I stink: Why I failed at NaNoWriMo – and why I am ok with that

I tried, or I think I did. But I failed. NaNoWriMo has come and gone and I got 1/4 of the way to the finish line – which by anyone’s measuring is pretty dismal!

The problem was this – 1/4 of the way into November I went to the place where a chunk of my novel was to be set – the Tsunami devastated region of Tohoku, Japan. It was a very moving experience. But it also made me realise that what I was writing was pale in comparison and did not do justice to the emotions that I felt simply walking amongst the rubble of thousands of homes.

It was at that point a lot of things came to me. Many I won’t share on here, yet, but one was a thunderbolt:

Be true to yourself.

I knew what I was writing was not what I wanted to read. I was writing for some invisible audience, not for myself. It made me scrap the idea and reevaluate.

I have to relate one thing that happened to me while in that region.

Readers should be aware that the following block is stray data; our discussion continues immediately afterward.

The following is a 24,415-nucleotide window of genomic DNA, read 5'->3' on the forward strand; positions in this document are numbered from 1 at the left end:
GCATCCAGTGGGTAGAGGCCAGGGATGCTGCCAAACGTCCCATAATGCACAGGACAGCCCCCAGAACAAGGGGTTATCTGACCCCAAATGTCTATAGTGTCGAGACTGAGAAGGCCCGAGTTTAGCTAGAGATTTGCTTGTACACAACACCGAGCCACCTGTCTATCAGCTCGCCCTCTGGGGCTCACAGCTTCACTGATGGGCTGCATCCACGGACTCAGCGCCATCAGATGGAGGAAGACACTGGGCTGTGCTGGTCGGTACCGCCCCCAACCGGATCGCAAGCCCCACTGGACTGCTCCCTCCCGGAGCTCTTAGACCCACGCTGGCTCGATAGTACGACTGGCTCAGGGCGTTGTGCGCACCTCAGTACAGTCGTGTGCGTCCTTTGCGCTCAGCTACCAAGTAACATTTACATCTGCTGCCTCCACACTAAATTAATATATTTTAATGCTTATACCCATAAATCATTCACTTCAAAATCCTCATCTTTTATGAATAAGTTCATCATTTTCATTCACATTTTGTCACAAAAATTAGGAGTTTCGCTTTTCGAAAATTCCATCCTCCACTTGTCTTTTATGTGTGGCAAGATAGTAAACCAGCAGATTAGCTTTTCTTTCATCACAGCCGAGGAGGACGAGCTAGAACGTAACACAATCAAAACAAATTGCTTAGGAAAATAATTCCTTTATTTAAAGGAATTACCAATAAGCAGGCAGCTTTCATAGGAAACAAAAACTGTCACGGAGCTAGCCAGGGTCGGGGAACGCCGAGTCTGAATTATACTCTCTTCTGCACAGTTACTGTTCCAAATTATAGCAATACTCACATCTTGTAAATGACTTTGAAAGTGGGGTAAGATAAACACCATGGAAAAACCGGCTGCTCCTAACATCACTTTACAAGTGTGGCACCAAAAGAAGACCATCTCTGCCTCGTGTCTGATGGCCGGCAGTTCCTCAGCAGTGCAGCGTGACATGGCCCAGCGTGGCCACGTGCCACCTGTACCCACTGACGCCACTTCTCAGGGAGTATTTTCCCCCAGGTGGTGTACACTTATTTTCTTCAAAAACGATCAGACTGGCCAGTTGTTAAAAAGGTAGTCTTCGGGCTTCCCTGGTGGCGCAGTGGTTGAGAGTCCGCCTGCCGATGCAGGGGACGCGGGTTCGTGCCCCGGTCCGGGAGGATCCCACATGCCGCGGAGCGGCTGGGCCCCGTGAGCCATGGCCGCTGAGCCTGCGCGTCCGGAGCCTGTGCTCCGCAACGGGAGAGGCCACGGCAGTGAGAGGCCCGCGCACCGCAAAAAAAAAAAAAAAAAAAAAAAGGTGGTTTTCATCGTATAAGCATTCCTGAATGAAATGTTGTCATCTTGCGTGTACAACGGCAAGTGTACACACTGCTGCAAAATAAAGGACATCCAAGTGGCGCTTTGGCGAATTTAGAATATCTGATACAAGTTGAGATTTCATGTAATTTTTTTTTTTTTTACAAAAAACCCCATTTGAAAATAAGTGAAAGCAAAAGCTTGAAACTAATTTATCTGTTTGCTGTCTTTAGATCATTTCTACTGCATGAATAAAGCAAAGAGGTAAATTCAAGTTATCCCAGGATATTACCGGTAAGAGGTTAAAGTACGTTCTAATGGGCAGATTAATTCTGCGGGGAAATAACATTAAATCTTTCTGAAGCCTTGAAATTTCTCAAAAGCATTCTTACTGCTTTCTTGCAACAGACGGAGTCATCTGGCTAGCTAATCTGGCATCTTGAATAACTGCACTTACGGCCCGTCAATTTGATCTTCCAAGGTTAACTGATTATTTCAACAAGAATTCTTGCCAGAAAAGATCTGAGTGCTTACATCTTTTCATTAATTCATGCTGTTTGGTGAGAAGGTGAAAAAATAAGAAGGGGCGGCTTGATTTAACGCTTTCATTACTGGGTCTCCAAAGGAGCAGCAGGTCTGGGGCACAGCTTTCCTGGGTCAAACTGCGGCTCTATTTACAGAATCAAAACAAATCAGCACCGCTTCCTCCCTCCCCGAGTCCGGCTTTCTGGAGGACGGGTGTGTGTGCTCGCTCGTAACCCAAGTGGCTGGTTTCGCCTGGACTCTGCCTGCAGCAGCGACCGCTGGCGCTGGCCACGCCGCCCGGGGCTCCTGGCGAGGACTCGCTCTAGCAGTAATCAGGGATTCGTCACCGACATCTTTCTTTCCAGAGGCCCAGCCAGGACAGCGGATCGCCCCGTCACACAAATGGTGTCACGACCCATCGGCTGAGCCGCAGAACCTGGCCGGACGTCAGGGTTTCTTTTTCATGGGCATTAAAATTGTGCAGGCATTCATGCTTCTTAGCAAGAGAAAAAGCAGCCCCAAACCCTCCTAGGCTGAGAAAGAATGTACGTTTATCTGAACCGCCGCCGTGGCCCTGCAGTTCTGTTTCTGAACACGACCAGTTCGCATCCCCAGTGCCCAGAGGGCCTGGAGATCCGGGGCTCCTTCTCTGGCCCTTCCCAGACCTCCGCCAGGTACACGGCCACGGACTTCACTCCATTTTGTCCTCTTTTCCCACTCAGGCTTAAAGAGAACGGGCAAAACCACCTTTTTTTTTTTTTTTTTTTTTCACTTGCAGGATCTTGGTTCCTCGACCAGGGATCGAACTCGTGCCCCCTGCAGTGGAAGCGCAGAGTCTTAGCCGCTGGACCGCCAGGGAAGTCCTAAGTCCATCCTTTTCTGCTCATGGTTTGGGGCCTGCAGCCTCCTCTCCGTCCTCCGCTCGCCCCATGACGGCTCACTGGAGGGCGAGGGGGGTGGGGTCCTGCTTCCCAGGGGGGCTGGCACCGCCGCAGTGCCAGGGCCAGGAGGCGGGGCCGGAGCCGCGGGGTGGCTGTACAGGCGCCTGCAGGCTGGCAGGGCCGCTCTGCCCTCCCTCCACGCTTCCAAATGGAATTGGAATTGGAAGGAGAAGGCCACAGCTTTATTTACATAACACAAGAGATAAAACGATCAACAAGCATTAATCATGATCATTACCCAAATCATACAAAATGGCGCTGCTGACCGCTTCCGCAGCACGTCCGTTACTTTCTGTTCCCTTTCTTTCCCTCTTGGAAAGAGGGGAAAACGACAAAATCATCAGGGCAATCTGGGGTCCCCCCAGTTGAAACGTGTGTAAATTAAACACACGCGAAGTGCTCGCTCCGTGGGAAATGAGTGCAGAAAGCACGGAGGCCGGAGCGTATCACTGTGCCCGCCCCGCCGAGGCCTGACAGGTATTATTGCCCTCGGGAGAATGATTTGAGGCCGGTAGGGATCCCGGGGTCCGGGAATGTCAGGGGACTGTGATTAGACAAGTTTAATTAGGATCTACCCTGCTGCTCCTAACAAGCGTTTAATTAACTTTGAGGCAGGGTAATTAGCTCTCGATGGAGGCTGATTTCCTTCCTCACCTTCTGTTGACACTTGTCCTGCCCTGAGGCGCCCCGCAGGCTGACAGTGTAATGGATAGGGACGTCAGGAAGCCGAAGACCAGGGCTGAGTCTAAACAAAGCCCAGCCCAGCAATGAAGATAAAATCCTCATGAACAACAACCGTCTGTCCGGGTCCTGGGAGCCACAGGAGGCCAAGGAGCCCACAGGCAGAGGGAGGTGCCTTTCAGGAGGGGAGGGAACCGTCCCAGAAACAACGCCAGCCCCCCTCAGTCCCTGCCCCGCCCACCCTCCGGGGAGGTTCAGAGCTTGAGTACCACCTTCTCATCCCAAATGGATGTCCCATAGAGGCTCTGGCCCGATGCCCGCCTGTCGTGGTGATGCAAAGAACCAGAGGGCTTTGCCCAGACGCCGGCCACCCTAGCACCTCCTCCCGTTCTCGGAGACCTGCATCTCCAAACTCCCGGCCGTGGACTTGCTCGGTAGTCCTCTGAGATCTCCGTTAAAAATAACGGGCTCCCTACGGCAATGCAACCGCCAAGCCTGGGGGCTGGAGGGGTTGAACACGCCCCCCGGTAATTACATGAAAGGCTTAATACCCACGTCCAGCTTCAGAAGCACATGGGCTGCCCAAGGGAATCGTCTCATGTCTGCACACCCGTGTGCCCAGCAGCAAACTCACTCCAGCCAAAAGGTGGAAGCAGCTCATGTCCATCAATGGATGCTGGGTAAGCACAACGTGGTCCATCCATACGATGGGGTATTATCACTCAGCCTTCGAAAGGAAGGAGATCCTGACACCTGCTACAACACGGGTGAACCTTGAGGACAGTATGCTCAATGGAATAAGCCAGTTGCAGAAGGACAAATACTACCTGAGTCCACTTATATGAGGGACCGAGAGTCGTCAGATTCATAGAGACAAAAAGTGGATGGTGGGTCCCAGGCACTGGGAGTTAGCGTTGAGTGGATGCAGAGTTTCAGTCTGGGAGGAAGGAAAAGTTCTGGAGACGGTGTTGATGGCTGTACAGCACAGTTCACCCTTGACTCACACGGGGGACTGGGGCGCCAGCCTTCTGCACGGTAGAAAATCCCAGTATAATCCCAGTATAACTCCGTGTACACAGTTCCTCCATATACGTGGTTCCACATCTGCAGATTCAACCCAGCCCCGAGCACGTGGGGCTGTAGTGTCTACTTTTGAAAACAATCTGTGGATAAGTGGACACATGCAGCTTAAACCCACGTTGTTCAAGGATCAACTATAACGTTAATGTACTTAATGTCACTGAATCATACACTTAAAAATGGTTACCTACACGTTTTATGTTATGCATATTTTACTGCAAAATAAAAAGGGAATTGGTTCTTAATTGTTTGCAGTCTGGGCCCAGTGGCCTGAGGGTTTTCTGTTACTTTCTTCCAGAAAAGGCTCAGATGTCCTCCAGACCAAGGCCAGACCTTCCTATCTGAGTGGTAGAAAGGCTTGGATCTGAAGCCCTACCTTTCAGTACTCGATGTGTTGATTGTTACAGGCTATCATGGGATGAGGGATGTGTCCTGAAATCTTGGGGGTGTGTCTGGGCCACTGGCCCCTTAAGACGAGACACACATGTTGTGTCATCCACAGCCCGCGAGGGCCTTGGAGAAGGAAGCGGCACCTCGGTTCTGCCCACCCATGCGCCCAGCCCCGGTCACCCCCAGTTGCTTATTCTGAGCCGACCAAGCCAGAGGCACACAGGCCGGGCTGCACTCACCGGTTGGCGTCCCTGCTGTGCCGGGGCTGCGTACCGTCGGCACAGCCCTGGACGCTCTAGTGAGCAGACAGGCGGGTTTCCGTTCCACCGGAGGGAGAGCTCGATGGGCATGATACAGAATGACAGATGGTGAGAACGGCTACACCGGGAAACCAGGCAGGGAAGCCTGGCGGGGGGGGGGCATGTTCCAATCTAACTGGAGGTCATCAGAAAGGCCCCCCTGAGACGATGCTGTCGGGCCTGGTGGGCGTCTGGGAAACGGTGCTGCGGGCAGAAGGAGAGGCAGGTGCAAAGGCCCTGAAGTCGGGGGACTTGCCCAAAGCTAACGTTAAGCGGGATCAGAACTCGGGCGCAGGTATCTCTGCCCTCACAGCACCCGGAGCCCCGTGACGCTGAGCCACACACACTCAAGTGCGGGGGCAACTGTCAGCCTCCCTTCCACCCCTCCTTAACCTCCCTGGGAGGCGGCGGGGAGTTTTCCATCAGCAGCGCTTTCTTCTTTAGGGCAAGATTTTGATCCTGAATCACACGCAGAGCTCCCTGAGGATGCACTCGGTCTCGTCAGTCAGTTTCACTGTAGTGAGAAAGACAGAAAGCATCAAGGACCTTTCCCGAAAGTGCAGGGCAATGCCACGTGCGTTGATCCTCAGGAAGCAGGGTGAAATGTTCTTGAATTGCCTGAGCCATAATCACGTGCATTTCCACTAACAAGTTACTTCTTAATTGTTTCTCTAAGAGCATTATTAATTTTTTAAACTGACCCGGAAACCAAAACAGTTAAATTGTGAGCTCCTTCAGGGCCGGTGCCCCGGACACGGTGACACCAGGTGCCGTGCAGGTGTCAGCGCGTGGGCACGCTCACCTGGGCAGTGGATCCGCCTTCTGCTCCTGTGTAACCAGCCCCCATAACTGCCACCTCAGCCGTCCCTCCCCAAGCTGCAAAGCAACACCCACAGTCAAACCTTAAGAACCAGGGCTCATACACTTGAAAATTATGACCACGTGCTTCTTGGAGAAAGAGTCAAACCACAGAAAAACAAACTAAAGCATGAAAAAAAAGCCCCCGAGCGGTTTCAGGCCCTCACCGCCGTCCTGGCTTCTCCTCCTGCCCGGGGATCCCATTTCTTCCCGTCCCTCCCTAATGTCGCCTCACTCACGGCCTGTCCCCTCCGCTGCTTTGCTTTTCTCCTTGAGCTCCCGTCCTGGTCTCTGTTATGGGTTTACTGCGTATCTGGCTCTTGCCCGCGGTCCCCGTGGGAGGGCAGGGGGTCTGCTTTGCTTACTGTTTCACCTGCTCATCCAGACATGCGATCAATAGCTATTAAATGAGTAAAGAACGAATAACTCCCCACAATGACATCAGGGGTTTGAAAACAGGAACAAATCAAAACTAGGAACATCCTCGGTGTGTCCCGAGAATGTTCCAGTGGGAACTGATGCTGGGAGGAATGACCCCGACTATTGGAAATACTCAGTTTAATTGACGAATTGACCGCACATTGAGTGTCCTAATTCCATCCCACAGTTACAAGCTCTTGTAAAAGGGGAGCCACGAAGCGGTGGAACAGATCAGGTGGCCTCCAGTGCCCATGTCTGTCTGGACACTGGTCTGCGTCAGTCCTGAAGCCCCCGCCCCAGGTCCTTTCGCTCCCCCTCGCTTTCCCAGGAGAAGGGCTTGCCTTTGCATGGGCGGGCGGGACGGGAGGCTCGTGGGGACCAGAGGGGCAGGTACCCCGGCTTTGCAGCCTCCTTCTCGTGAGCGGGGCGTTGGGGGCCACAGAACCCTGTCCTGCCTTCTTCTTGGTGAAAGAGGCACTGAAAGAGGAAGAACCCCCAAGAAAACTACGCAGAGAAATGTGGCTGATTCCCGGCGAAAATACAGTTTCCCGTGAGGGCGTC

Standing in front of the Kadonowaki Elementary School in Ishinomaki I met an old man who lived up the hill. This school looks completely destroyed, though it did not suffer the same fate as the Okawa Elementary School not too far away. For those of you who don’t know, this school lost 75% of it’s student population and 10 of it’s 13 teachers. I asked the old man in Kadonowaki – in my simplistic, broken, Japanese – if he lived here. He pointed up the hill, to where the houses were untouched by the devastation. I nodded my head and looked for the words. What he must have seen that day and in the days to come would have been devastating to most of us.

He simply shook his head and said ‘difficult time’.

He then looked up the rather steep path to where his house was and said ‘lunchtime. thanks for coming to Japan’.

I guess you can’t dwell too much on the past. But you have to live, and not squander the gift of time.

Or, he wanted to go have lunch.

Either way, I am here to hold my hands up and admit defeat to the gods of NaNoWriMo – but also to thank them. If not for this challenge I never would have gone to Tohoku. It has changed me. And for that I am grateful.

One of my photos of Kadonowaki Elementary School in Ishinomaki, Japan. Totally devastated by the tsunami.